By Andrew Sentance, Senior Economic Adviser, PwC
Public spending is under pressure. Across the western world, and especially in Europe, governments are struggling to contain high levels of public spending and borrowing. According to the OECD, the UK government spent 49% of GDP in 2012, and across the euro area public spending totalled 49.4% of GDP. Demographic pressures and rising expectations of the level of provision in key areas like education and health are making the challenge of managing government spending and public services even more difficult.
In the case of the UK, the impact of disappointing growth on tax receipts now means that public borrowing is forecast to be £108bn in the last year of this Parliament – around 6% of GDP. This is around three times the forecast for government borrowing originally set out in the 2010 Budget when the Coalition Government launched its deficit reduction programme.
This is the background to the 2013 Spending Review, the results of which are due to be announced in the summer.
There is no easy way out through a strong rebound in economic growth or tax-raising. Most western economies have seen a slowdown in economic growth associated with the post-financial crisis ‘new normal’ world. And in an increasingly globalised world economy, raising taxes is not a solution either. Higher taxes on the income of companies and individuals will undermine competitiveness, and encourage economic activity to relocate. And higher taxes on consumers will intensify the squeeze that households are already feeling as a result of rising energy and food prices.
That leaves governments with only one option: reducing the burden of government expenditure. But how might this be achieved, in a world where demographic trends and public expectations are pushing in the opposite direction?
In the UK, we have already deployed some of the more obvious measures in the 80s and 90s – such as the privatisation and restructuring of state-owned industries. These policies were important contributors to deficit reduction in those decades. But new ideas will be needed to rethink and reshape government to meet the challenges of the 21st Century.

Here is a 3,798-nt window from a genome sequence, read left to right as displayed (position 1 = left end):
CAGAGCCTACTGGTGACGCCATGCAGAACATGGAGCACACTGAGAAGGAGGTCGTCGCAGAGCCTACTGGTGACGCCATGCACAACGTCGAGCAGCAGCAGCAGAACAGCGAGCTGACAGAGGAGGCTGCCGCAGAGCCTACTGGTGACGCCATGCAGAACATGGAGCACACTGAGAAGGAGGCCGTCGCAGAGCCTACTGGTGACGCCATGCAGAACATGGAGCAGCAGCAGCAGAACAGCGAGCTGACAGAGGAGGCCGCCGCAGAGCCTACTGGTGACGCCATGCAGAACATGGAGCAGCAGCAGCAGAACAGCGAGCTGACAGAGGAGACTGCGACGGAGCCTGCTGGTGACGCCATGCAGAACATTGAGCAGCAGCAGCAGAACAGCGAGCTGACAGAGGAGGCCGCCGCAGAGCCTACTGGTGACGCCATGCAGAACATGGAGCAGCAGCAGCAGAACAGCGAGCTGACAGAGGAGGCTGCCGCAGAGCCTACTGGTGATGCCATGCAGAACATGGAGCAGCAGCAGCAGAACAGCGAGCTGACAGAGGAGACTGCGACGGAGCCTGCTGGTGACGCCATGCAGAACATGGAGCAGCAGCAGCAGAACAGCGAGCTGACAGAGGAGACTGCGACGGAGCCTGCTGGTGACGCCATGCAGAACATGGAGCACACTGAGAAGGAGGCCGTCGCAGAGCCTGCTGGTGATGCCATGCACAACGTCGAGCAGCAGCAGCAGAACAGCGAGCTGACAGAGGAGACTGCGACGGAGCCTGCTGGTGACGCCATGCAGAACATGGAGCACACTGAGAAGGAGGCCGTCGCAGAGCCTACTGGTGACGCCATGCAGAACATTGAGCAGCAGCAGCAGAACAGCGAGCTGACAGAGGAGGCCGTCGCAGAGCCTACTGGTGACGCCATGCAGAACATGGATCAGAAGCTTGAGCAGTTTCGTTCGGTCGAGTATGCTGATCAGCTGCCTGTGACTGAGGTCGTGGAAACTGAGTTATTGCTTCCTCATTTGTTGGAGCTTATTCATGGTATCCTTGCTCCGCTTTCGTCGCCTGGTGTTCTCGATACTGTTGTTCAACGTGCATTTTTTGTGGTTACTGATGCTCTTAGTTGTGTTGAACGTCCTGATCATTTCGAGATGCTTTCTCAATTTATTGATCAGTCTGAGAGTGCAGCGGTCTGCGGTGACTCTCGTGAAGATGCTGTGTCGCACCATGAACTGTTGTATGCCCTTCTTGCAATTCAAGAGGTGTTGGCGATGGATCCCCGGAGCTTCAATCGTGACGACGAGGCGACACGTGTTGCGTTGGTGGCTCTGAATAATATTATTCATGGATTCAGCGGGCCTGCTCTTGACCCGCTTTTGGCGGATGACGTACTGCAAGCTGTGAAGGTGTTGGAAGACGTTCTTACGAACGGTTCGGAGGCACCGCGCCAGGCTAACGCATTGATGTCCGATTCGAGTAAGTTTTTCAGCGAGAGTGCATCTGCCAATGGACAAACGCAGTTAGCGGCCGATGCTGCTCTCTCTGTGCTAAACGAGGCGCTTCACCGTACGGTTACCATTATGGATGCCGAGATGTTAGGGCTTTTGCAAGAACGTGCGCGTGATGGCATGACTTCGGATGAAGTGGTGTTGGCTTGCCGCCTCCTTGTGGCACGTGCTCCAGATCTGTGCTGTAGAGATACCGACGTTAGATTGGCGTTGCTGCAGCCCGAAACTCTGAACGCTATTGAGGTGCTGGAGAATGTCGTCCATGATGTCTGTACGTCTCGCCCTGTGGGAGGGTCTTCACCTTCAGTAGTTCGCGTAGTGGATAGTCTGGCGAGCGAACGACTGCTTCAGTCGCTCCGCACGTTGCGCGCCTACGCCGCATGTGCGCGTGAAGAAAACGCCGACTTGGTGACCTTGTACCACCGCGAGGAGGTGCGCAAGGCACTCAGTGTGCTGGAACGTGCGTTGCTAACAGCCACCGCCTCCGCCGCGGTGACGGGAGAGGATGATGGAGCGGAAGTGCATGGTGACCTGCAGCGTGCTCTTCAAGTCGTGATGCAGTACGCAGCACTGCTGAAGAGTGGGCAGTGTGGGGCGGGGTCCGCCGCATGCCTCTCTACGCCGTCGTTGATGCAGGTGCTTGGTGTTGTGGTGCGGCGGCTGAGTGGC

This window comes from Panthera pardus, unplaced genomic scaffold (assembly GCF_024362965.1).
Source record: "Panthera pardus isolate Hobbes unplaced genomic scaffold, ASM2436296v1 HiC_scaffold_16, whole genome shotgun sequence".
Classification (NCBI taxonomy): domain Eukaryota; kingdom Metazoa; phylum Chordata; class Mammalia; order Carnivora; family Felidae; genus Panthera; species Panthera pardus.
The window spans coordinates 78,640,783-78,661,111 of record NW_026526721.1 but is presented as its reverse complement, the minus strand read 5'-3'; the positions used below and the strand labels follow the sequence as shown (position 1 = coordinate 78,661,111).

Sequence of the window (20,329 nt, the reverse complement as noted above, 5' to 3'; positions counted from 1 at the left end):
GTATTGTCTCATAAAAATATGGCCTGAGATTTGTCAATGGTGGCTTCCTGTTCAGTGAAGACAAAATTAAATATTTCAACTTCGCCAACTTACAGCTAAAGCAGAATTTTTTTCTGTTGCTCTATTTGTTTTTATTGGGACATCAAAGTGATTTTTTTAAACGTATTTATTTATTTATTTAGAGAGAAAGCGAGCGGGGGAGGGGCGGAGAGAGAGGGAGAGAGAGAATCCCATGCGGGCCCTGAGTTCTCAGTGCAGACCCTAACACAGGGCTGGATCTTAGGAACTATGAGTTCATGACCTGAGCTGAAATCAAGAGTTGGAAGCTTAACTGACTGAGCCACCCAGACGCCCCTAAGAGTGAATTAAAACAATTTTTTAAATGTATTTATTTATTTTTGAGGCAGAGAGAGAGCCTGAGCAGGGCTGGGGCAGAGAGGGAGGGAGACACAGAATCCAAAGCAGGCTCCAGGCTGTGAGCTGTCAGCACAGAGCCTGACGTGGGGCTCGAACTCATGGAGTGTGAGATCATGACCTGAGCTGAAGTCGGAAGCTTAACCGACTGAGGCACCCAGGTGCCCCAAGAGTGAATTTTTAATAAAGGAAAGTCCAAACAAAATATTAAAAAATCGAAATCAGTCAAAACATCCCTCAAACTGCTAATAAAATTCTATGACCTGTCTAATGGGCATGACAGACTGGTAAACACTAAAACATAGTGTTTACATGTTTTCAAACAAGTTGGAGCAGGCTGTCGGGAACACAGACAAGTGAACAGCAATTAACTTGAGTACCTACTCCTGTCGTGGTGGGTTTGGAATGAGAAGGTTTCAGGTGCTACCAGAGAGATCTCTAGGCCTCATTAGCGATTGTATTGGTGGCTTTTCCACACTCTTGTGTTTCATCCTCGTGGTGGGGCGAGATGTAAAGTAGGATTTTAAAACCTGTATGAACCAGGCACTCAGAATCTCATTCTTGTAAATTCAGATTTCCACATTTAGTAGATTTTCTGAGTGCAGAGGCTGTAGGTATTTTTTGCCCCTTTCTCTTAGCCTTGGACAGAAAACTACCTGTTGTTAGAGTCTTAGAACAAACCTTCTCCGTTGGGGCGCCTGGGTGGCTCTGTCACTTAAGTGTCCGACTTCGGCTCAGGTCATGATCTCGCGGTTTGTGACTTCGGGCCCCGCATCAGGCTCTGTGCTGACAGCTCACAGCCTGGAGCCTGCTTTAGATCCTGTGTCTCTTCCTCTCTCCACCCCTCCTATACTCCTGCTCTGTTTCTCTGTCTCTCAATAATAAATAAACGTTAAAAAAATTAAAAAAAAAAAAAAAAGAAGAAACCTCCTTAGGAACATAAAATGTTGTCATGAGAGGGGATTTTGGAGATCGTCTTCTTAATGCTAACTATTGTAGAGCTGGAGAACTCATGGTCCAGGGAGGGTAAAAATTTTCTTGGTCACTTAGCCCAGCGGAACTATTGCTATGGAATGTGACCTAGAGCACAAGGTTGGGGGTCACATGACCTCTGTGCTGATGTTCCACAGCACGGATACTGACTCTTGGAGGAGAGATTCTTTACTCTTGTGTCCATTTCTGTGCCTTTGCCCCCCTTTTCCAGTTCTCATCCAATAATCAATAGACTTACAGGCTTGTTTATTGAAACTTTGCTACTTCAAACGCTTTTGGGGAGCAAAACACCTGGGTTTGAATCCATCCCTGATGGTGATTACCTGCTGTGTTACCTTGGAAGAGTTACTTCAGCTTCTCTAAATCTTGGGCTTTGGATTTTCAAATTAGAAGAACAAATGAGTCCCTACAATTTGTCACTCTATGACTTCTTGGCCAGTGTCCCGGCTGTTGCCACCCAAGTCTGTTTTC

There is unlikely to be a single obvious and easy solution. The public sector in a mature western economy like the UK is a large and complex legacy business, which has been accumulating and developing its activities since the beginning of the 20th Century.
To meet the challenges of the 21st Century, there is likely to be a need to consider more radical options. First, government may need to withdraw from the provision of some public services altogether – leaving these to be provided by the private sector. Second, benefit and public service entitlements which are available for the better off members of society might have to be withdrawn so that public funds can be focused on the more needy. Third, government needs to improve its delivery model, so that public services are provided much more efficiently and effectively to those who need them.
This is a massive agenda for public sector restructuring and reform. But the benefit of embracing it is that government is freed up to deploy resources to invest for the future – in skills, technology and infrastructure. Governments which are encumbered by high debts and deficits do not have the flexibility to do this, as Britain found out to its peril in the late 70s and early 80s.
In the UK, we have probably only scratched the surface so far in terms of radical reform of the public sector. The 2013 Spending Review will give an indication of the government’s appetite for radical change. Or it might suggest that it is deferring difficult decisions until the next Parliament.
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